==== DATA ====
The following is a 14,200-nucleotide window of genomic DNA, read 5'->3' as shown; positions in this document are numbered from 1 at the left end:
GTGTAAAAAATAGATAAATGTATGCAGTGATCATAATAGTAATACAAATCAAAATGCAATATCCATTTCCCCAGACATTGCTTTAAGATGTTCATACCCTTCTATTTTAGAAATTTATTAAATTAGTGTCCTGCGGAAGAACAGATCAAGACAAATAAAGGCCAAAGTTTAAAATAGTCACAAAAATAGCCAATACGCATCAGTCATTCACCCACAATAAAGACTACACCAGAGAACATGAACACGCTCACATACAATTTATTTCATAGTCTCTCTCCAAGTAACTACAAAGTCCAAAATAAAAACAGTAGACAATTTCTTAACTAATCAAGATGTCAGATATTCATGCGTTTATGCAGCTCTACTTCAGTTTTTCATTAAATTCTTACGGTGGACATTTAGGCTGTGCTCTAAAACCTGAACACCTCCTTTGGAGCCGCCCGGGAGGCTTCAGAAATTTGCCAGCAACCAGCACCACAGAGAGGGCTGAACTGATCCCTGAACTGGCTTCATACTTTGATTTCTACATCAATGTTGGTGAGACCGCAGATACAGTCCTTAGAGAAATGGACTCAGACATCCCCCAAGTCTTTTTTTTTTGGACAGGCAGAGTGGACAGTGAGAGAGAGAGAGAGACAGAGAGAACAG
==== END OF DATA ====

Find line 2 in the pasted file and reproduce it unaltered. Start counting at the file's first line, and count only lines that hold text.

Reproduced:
GTGTAAAAAATAGATAAATGTATGCAGTGATCATAATAGTAATACAAATCAAAATGCAATATCCATTTCCCCAGACATTGCTTTAAGATGTTCATACCCTTCTATTTTAGAAATTTATTAAATTAGTGTCCTGCGGAAGAACAGATCAAGACAAATAAAGGCCAAAGTTTAAAATAGTCACAAAAATAGCCAATACGCATCAGTCATTCACCCACAATAAAGACTACACCAGAGAACATGAACACGCTCACATACAATTTATTTCATAGTCTCTCTCCAAGTAACTACAAAGTCCAAAATAAAAACAGTAGACAATTTCTTAACTAATCAAGATGTCAGATATTCATGCGTTTATGCAGCTCTACTTCAGTTTTTCATTAAATTCTTACGGTGGACATTTAGGCTGTGCTCTAAAACCTGAACACCTCCTTTGGAGCCGCCCGGGAGGCTTCAGAAATTTGCCAGCAACCAGCACCACAGAGAGGGCTGAACTGATCCCTGAACTGGCTTCATACTTTGATTTCTACATCAATGTTGGTGAGACCGCAGATACAGTCCTTAGAGAAATGGACTCAGACATCCCCCAAGTCTTTTTTTTTTGGACAGGCAGAGTGGACAGTGAGAGAGAGAGAGAGACAGAGAGAACAG